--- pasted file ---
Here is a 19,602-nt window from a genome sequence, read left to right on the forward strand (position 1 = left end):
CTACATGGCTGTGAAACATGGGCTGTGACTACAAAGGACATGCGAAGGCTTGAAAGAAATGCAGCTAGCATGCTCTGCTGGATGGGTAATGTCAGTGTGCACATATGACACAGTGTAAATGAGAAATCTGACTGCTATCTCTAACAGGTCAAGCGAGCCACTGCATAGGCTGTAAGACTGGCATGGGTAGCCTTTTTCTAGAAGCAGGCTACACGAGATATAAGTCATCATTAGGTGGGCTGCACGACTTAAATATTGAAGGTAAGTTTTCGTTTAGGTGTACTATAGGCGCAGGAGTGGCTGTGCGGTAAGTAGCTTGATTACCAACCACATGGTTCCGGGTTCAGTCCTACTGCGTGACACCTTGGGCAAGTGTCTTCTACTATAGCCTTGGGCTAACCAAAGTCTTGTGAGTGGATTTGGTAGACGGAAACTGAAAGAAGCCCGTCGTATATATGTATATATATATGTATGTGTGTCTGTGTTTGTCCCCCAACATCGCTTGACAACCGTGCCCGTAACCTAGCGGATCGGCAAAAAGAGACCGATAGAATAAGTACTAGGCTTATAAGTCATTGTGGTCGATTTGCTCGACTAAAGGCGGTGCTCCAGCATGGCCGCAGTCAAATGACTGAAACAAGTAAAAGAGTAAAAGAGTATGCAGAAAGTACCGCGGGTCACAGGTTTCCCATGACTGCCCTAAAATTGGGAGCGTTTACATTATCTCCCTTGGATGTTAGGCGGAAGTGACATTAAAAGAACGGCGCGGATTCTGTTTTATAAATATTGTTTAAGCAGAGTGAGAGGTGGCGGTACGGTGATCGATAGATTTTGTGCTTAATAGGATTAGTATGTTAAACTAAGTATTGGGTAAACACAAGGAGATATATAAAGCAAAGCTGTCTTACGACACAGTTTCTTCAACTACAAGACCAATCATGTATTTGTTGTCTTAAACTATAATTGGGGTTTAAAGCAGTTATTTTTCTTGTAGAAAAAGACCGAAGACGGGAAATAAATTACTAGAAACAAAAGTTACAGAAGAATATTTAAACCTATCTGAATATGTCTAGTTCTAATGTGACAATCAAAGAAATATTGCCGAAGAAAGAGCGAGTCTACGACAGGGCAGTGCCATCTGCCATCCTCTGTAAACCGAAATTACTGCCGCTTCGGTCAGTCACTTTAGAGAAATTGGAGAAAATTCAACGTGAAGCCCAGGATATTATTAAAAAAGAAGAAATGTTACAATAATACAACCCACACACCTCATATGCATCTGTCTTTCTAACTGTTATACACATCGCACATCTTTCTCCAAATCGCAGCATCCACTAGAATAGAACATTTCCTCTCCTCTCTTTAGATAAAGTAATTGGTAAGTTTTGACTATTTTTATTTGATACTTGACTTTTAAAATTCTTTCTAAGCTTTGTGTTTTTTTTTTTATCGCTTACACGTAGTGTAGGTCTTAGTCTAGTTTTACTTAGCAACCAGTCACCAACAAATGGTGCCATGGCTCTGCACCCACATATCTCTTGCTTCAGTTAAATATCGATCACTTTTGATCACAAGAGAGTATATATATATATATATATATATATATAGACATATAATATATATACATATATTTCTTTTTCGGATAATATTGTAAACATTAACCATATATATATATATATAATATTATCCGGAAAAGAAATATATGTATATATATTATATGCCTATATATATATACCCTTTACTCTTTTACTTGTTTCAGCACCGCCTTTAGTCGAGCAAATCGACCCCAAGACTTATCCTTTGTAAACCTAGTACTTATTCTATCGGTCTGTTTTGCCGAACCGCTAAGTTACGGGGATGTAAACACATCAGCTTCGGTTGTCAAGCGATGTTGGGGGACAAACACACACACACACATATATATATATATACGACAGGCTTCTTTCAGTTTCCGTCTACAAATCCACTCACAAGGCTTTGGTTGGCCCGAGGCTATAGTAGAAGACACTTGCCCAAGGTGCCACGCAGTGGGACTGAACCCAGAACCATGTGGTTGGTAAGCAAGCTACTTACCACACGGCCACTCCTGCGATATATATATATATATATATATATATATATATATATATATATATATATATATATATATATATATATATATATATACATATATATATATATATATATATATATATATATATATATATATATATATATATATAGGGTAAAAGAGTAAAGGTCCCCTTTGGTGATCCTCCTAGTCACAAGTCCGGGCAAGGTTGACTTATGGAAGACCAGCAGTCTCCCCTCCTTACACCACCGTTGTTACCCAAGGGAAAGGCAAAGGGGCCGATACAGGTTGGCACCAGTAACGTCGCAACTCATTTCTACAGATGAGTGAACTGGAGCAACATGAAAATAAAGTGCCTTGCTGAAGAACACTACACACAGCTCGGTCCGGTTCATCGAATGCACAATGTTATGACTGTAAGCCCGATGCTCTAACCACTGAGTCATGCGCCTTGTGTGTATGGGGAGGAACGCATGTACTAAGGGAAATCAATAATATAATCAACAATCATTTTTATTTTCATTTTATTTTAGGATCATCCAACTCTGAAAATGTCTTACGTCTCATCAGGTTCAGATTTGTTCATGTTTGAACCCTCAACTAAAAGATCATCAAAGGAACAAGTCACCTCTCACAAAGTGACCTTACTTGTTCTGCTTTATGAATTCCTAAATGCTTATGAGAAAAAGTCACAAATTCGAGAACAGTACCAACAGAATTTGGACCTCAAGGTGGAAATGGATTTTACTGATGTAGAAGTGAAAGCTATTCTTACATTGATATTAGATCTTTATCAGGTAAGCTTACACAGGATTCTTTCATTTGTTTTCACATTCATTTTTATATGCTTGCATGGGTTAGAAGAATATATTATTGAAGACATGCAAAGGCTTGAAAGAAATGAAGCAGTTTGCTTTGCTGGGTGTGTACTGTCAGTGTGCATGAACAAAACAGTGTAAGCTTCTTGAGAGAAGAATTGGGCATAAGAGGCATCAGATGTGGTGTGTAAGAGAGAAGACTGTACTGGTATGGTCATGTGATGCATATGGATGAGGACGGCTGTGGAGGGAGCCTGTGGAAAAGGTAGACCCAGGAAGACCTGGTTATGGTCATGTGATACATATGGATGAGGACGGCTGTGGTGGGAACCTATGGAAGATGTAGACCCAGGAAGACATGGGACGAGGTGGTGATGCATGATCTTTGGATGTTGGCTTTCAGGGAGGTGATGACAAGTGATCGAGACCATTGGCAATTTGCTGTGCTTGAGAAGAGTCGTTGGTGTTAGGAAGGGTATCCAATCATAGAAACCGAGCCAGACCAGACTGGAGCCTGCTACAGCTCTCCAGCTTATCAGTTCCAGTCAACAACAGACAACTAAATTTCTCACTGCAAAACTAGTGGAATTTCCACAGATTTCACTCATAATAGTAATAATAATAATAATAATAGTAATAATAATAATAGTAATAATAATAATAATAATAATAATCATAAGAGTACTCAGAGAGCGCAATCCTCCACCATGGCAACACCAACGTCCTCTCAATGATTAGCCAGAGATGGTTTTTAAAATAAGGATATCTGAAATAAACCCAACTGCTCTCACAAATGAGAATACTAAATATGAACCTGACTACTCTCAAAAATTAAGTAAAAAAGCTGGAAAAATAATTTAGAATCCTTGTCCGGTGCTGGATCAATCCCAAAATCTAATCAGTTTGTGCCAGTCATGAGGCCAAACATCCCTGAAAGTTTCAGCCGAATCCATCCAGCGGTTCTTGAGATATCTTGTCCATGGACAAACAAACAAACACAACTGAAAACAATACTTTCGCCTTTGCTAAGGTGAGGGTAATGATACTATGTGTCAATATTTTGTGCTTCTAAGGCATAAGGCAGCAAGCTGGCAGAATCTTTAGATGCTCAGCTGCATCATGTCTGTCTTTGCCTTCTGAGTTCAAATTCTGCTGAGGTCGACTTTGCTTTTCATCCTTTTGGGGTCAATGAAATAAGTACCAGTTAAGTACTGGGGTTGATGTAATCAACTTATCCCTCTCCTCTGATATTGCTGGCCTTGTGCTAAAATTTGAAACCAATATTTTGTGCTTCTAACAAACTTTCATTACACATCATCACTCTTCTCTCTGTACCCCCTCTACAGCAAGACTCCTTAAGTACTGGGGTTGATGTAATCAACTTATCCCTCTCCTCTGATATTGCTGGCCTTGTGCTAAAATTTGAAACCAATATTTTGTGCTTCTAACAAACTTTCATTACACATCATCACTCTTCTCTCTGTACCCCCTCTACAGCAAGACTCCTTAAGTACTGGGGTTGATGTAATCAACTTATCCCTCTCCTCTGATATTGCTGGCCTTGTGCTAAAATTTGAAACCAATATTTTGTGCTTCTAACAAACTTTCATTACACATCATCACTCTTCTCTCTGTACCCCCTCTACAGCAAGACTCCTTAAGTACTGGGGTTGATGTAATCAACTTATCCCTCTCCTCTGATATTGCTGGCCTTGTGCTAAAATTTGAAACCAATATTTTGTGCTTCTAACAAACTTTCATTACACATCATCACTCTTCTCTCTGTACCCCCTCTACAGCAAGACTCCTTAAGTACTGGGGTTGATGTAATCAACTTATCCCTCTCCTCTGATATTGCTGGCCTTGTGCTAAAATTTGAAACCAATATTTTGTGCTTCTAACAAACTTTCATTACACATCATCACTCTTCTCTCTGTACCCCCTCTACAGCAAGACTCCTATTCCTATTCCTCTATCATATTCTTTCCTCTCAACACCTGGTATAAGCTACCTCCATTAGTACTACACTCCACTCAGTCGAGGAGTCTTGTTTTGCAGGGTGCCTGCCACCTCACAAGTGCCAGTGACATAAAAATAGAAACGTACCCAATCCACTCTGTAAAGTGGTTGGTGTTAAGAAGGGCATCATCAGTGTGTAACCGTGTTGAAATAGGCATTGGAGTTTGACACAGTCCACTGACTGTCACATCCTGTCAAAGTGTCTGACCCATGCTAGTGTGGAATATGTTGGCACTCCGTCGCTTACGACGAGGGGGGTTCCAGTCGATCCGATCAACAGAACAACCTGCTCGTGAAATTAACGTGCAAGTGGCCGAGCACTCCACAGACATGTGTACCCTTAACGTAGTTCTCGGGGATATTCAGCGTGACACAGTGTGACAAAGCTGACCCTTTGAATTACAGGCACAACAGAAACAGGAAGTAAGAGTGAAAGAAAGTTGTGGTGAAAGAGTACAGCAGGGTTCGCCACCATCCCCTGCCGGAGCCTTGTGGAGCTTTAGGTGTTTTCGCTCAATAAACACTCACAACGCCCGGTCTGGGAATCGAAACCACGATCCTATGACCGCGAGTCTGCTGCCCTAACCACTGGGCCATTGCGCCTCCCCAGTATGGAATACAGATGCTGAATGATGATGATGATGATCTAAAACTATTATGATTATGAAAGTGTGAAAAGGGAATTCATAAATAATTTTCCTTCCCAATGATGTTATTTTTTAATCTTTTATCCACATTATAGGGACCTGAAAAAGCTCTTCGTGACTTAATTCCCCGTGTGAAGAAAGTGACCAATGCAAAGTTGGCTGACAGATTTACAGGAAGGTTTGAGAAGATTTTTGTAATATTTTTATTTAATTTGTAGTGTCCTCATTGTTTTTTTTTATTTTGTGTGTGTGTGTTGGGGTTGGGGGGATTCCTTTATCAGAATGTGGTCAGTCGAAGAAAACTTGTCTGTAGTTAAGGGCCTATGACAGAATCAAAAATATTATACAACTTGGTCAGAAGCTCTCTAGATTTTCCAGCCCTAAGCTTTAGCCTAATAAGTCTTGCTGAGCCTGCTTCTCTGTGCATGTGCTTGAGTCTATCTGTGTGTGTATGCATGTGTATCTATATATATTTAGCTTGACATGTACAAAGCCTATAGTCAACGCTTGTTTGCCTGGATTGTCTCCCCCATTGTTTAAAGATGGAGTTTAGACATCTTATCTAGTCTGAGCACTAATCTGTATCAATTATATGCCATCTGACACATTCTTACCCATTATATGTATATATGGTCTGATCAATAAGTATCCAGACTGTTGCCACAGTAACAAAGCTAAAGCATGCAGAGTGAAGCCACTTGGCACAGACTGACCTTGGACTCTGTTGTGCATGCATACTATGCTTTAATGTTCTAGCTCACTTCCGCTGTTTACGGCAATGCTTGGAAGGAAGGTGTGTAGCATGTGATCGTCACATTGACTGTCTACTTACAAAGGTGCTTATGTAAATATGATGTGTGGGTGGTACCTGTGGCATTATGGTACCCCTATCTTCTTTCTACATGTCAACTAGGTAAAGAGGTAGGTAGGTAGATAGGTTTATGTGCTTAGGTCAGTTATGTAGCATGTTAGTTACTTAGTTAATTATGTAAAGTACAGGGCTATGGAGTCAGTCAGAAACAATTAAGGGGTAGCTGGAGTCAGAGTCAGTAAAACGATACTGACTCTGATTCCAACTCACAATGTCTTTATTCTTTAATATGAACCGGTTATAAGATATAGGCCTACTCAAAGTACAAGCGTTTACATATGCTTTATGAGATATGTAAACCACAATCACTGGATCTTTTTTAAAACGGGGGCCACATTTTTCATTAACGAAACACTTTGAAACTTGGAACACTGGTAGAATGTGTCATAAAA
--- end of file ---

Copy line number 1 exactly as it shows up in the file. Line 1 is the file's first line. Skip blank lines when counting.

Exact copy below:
Here is a 19,602-nt window from a genome sequence, read left to right on the forward strand (position 1 = left end):